The i-motif in the bcl-2 P1 promoter forms an unexpectedly stable structure with a unique 8:5:7 loop folding pattern

Samantha Kendrick, Yoshitsugu Akiyama, Sidney Hecht, Laurence H. Hurley

Research output: Contribution to journalArticlepeer-review

121 Scopus citations


Transcriptional regulation of the bcl-2 proto-oncogene is highly complex, with the majority of transcription driven by the P1 promoter site and the interaction of multiple regulatory proteins. A guanine- and cytosine-rich (GC-rich) region directly upstream of the P1 site has been shown to be integral to bcl-2 promoter activity, as deletion or mutation of this region significantly increases transcription. This GC-rich element consists of six contiguous runs of guanines and cytosines that have the potential to adopt DNA secondary structures, the G-quadruplex and i-motif, respectively. Our laboratory has previously demonstrated that the polypurine-rich strand of the bcl-2 promoter can form a mixture of three different G-quadruplex structures. In this current study, we demonstrate that the complementary polypyrimidine-rich strand is capable of forming one major intramolecular i-motif DNA secondary structure with a transition pH of 6.6. Characterization of the i-motif folding pattern using mutational studies coupled with circular dichroic spectra and thermal stability analyses revealed an 8:5:7 loop conformation as the predominant structure at pH 6.1. The folding pattern was further supported by chemical footprinting with bromine. In addition, a novel assay involving the sequential incorporation of a fluorescent thymine analog at each thymine position provided evidence of a capping structure within the top loop region of the i-motif. The potential of the GC-rich element within the bcl-2 promoter region to form DNA secondary structures suggests that the transition from the B-DNA to non-B-DNA conformation may play an important role in bcl-2 transcriptional regulation. Furthermore, the two adjacent large lateral loops in the i-motif structure provide an unexpected opportunity for protein and small molecule recognition.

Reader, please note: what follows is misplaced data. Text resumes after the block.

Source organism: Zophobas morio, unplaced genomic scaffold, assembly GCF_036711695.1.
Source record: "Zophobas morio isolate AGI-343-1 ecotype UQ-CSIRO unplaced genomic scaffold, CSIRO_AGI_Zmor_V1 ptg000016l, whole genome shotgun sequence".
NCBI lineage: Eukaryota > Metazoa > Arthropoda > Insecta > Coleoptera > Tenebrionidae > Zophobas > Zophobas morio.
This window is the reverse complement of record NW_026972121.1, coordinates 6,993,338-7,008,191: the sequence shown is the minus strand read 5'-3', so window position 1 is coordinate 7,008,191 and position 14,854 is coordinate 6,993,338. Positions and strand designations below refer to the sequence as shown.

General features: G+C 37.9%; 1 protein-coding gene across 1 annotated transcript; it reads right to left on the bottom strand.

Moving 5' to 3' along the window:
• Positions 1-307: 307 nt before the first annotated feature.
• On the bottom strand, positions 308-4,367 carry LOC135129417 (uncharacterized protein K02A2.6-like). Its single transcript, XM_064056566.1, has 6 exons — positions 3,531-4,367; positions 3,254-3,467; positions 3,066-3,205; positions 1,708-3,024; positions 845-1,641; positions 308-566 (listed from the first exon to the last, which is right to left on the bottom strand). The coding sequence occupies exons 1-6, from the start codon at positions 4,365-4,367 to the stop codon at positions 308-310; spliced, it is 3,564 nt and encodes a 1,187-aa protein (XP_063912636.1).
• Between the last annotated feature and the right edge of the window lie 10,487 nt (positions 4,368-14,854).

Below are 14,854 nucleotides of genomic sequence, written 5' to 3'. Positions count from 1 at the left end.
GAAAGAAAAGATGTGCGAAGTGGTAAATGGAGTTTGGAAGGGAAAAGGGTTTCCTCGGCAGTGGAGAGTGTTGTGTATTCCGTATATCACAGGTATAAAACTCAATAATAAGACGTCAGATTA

Original languageEnglish (US)
Pages (from-to)17667-17676
Number of pages10
JournalJournal of the American Chemical Society
Issue number48
StatePublished - Dec 9 2009

ASJC Scopus subject areas

  • Catalysis
  • General Chemistry
  • Biochemistry
  • Colloid and Surface Chemistry


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